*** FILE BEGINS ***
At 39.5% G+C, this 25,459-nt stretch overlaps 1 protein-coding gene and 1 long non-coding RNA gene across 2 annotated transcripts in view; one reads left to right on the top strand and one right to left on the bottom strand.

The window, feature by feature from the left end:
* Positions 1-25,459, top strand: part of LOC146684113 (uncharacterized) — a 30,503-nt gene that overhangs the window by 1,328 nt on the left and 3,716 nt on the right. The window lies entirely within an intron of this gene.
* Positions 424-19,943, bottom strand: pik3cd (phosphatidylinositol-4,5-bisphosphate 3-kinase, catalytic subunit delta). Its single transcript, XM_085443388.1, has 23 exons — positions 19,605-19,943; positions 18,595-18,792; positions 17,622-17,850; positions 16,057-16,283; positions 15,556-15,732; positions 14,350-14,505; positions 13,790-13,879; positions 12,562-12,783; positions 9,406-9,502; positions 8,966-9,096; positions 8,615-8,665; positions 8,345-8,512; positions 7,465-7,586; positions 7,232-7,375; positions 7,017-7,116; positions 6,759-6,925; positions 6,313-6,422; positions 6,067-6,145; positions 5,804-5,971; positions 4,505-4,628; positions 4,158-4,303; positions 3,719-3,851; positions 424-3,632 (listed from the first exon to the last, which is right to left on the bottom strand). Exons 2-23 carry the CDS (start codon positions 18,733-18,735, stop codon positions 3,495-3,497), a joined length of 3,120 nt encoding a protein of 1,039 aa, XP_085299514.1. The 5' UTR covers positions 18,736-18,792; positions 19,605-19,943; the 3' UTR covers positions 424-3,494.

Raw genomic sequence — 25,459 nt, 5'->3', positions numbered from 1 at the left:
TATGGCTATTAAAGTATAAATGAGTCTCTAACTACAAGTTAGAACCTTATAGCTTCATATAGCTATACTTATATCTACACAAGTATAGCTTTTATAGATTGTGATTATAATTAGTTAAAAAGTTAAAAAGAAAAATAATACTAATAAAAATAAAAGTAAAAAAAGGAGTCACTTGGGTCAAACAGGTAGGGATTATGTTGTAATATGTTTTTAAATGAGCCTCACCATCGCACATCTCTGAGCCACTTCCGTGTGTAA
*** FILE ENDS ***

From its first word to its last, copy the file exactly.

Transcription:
At 39.5% G+C, this 25,459-nt stretch overlaps 1 protein-coding gene and 1 long non-coding RNA gene across 2 annotated transcripts in view; one reads left to right on the top strand and one right to left on the bottom strand.

The window, feature by feature from the left end:
* Positions 1-25,459, top strand: part of LOC146684113 (uncharacterized) — a 30,503-nt gene that overhangs the window by 1,328 nt on the left and 3,716 nt on the right. The window lies entirely within an intron of this gene.
* Positions 424-19,943, bottom strand: pik3cd (phosphatidylinositol-4,5-bisphosphate 3-kinase, catalytic subunit delta). Its single transcript, XM_085443388.1, has 23 exons — positions 19,605-19,943; positions 18,595-18,792; positions 17,622-17,850; positions 16,057-16,283; positions 15,556-15,732; positions 14,350-14,505; positions 13,790-13,879; positions 12,562-12,783; positions 9,406-9,502; positions 8,966-9,096; positions 8,615-8,665; positions 8,345-8,512; positions 7,465-7,586; positions 7,232-7,375; positions 7,017-7,116; positions 6,759-6,925; positions 6,313-6,422; positions 6,067-6,145; positions 5,804-5,971; positions 4,505-4,628; positions 4,158-4,303; positions 3,719-3,851; positions 424-3,632 (listed from the first exon to the last, which is right to left on the bottom strand). Exons 2-23 carry the CDS (start codon positions 18,733-18,735, stop codon positions 3,495-3,497), a joined length of 3,120 nt encoding a protein of 1,039 aa, XP_085299514.1. The 5' UTR covers positions 18,736-18,792; positions 19,605-19,943; the 3' UTR covers positions 424-3,494.

Raw genomic sequence — 25,459 nt, 5'->3', positions numbered from 1 at the left:
TATGGCTATTAAAGTATAAATGAGTCTCTAACTACAAGTTAGAACCTTATAGCTTCATATAGCTATACTTATATCTACACAAGTATAGCTTTTATAGATTGTGATTATAATTAGTTAAAAAGTTAAAAAGAAAAATAATACTAATAAAAATAAAAGTAAAAAAAGGAGTCACTTGGGTCAAACAGGTAGGGATTATGTTGTAATATGTTTTTAAATGAGCCTCACCATCGCACATCTCTGAGCCACTTCCGTGTGTAA